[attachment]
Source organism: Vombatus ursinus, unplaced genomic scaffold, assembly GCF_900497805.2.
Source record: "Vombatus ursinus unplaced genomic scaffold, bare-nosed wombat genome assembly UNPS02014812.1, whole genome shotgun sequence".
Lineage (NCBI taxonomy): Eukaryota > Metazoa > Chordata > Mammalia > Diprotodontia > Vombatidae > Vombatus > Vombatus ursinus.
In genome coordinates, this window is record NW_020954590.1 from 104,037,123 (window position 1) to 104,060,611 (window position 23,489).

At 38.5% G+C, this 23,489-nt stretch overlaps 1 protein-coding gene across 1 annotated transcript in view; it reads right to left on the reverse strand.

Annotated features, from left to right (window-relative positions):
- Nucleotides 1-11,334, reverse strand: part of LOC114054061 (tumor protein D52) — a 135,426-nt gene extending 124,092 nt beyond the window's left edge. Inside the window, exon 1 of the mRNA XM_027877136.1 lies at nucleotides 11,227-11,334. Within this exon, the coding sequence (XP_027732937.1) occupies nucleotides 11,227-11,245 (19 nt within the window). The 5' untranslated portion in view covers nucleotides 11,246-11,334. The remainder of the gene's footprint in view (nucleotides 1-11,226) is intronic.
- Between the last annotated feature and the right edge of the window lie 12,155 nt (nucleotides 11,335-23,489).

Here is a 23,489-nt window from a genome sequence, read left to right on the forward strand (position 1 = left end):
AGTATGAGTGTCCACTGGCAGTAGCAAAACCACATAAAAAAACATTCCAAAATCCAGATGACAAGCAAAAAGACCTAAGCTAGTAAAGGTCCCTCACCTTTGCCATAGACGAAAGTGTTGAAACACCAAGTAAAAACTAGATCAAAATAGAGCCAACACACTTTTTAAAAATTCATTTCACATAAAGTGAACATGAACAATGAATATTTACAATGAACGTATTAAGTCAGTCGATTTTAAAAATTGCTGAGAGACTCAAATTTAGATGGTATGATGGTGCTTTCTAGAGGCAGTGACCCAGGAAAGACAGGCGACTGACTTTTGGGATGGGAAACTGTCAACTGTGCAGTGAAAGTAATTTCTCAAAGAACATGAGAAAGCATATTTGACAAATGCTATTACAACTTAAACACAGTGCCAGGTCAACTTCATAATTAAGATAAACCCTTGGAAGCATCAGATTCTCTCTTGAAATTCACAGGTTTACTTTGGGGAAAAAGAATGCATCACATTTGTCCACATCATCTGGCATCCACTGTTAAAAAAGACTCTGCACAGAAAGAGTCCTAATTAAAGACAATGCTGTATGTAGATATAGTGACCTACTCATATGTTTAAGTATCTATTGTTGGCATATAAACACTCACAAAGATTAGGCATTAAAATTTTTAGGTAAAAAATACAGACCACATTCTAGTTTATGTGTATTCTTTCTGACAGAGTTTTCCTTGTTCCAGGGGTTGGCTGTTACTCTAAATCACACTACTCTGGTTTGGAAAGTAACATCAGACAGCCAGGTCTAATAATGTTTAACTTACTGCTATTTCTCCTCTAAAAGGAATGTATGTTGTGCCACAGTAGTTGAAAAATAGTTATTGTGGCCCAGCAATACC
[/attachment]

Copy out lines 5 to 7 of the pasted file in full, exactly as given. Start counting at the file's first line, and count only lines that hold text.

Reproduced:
At 38.5% G+C, this 23,489-nt stretch overlaps 1 protein-coding gene across 1 annotated transcript in view; it reads right to left on the reverse strand.

Annotated features, from left to right (window-relative positions):
- Nucleotides 1-11,334, reverse strand: part of LOC114054061 (tumor protein D52) — a 135,426-nt gene extending 124,092 nt beyond the window's left edge. Inside the window, exon 1 of the mRNA XM_027877136.1 lies at nucleotides 11,227-11,334. Within this exon, the coding sequence (XP_027732937.1) occupies nucleotides 11,227-11,245 (19 nt within the window). The 5' untranslated portion in view covers nucleotides 11,246-11,334. The remainder of the gene's footprint in view (nucleotides 1-11,226) is intronic.